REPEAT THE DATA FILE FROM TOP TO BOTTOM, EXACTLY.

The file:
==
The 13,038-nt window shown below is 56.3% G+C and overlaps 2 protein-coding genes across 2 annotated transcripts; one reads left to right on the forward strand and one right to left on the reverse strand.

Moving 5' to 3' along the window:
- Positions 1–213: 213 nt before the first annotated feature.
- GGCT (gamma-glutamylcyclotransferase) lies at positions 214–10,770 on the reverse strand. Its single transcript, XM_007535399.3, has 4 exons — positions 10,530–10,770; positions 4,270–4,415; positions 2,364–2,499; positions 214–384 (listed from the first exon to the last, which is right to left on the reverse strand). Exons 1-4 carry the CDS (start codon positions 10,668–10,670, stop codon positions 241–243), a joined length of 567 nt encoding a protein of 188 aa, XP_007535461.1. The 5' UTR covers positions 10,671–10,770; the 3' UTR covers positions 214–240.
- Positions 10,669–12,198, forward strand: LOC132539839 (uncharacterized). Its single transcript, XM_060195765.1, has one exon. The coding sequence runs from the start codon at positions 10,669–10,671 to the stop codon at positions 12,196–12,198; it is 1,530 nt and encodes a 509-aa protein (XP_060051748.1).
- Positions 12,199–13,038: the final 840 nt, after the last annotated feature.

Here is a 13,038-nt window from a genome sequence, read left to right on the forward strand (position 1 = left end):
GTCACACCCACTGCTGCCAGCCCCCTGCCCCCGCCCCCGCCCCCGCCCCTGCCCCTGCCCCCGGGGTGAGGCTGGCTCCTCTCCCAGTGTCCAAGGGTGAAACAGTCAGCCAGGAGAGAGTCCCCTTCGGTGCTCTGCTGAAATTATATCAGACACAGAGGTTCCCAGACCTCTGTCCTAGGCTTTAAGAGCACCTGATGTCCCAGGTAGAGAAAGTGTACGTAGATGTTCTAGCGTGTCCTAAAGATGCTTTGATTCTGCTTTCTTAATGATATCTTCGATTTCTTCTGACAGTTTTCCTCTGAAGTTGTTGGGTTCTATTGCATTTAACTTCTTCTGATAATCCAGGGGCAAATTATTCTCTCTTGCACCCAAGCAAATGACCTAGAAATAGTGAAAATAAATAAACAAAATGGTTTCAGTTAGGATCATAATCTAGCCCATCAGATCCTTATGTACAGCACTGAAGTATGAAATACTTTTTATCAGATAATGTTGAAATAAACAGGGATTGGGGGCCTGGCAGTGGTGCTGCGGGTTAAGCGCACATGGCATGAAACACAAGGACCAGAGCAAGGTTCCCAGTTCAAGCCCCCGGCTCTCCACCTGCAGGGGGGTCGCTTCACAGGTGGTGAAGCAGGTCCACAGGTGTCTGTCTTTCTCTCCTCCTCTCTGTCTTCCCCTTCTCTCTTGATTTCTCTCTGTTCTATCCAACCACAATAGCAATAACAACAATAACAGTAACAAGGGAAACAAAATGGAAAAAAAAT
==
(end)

The 13,038-nt window shown below is 56.3% G+C and overlaps 2 protein-coding genes across 2 annotated transcripts; one reads left to right on the forward strand and one right to left on the reverse strand.

Moving 5' to 3' along the window:
- Positions 1–213: 213 nt before the first annotated feature.
- GGCT (gamma-glutamylcyclotransferase) lies at positions 214–10,770 on the reverse strand. Its single transcript, XM_007535399.3, has 4 exons — positions 10,530–10,770; positions 4,270–4,415; positions 2,364–2,499; positions 214–384 (listed from the first exon to the last, which is right to left on the reverse strand). Exons 1-4 carry the CDS (start codon positions 10,668–10,670, stop codon positions 241–243), a joined length of 567 nt encoding a protein of 188 aa, XP_007535461.1. The 5' UTR covers positions 10,671–10,770; the 3' UTR covers positions 214–240.
- Positions 10,669–12,198, forward strand: LOC132539839 (uncharacterized). Its single transcript, XM_060195765.1, has one exon. The coding sequence runs from the start codon at positions 10,669–10,671 to the stop codon at positions 12,196–12,198; it is 1,530 nt and encodes a 509-aa protein (XP_060051748.1).
- Positions 12,199–13,038: the final 840 nt, after the last annotated feature.

Here is a 13,038-nt window from a genome sequence, read left to right on the forward strand (position 1 = left end):
GTCACACCCACTGCTGCCAGCCCCCTGCCCCCGCCCCCGCCCCCGCCCCTGCCCCTGCCCCCGGGGTGAGGCTGGCTCCTCTCCCAGTGTCCAAGGGTGAAACAGTCAGCCAGGAGAGAGTCCCCTTCGGTGCTCTGCTGAAATTATATCAGACACAGAGGTTCCCAGACCTCTGTCCTAGGCTTTAAGAGCACCTGATGTCCCAGGTAGAGAAAGTGTACGTAGATGTTCTAGCGTGTCCTAAAGATGCTTTGATTCTGCTTTCTTAATGATATCTTCGATTTCTTCTGACAGTTTTCCTCTGAAGTTGTTGGGTTCTATTGCATTTAACTTCTTCTGATAATCCAGGGGCAAATTATTCTCTCTTGCACCCAAGCAAATGACCTAGAAATAGTGAAAATAAATAAACAAAATGGTTTCAGTTAGGATCATAATCTAGCCCATCAGATCCTTATGTACAGCACTGAAGTATGAAATACTTTTTATCAGATAATGTTGAAATAAACAGGGATTGGGGGCCTGGCAGTGGTGCTGCGGGTTAAGCGCACATGGCATGAAACACAAGGACCAGAGCAAGGTTCCCAGTTCAAGCCCCCGGCTCTCCACCTGCAGGGGGGTCGCTTCACAGGTGGTGAAGCAGGTCCACAGGTGTCTGTCTTTCTCTCCTCCTCTCTGTCTTCCCCTTCTCTCTTGATTTCTCTCTGTTCTATCCAACCACAATAGCAATAACAACAATAACAGTAACAAGGGAAACAAAATGGAAAAAAAAT